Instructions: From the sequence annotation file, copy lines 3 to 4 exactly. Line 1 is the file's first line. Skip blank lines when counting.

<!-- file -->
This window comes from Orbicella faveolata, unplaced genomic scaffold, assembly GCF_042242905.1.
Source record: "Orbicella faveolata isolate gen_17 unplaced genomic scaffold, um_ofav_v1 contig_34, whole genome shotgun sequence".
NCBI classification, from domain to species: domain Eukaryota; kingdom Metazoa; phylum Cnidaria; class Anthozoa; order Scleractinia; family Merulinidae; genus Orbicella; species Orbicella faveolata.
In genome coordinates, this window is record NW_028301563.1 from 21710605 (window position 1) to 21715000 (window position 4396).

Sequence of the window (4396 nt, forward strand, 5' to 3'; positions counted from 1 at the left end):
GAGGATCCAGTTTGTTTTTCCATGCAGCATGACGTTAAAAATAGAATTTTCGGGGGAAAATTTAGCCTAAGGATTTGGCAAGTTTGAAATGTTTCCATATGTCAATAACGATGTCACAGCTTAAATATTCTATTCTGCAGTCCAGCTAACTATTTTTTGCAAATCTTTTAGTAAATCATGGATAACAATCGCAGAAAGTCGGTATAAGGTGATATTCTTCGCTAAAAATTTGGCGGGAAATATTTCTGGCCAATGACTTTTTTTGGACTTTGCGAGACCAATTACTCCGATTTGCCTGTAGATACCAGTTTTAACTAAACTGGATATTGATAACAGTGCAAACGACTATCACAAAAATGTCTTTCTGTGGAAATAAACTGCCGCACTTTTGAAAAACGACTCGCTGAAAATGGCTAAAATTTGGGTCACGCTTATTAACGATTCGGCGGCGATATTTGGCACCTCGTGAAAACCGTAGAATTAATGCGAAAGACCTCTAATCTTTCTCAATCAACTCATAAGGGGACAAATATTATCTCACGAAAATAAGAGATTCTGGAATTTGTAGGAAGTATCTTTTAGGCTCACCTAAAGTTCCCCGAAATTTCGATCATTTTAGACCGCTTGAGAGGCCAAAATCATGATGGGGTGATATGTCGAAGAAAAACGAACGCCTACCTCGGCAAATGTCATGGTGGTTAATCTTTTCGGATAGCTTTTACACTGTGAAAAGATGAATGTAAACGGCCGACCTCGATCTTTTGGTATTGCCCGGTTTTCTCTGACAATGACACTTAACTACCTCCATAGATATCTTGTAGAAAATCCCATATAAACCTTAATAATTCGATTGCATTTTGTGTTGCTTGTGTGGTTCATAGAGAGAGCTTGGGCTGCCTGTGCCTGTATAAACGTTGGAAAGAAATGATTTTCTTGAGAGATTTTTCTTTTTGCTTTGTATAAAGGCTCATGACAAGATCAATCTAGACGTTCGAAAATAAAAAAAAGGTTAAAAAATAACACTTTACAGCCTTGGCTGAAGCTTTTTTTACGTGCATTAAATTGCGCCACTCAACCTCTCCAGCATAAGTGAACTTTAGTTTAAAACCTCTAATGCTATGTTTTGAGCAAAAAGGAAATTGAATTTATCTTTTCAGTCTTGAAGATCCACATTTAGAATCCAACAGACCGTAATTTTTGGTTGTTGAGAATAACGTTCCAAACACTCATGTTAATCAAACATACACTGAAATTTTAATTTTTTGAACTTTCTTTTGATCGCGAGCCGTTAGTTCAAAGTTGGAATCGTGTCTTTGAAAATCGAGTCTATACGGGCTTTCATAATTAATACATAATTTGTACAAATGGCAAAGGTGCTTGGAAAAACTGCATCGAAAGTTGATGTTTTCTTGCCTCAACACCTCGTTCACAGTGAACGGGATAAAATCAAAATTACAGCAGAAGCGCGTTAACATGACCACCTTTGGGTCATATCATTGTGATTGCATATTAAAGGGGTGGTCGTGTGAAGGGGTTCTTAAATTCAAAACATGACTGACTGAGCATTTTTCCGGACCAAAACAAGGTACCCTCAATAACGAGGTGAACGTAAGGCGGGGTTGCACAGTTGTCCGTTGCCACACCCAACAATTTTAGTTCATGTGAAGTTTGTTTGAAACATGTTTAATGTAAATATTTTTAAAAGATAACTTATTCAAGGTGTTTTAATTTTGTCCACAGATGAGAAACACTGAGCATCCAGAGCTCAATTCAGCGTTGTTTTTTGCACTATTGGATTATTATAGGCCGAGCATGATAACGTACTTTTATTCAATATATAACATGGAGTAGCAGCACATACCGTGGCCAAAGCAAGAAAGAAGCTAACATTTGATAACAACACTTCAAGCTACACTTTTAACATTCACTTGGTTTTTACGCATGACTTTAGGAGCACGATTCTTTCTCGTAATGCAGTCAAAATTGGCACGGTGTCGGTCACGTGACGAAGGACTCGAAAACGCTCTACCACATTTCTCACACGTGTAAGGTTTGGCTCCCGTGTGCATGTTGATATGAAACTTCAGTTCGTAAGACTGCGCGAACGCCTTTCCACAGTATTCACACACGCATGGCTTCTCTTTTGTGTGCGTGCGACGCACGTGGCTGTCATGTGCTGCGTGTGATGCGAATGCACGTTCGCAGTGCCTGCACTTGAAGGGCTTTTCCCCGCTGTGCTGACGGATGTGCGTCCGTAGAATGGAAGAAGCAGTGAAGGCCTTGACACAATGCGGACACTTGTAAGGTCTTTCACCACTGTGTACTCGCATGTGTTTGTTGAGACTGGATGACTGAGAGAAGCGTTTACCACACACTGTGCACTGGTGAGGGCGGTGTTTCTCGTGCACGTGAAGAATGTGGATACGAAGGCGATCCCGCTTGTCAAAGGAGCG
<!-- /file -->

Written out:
NCBI classification, from domain to species: domain Eukaryota; kingdom Metazoa; phylum Cnidaria; class Anthozoa; order Scleractinia; family Merulinidae; genus Orbicella; species Orbicella faveolata.
In genome coordinates, this window is record NW_028301563.1 from 21710605 (window position 1) to 21715000 (window position 4396).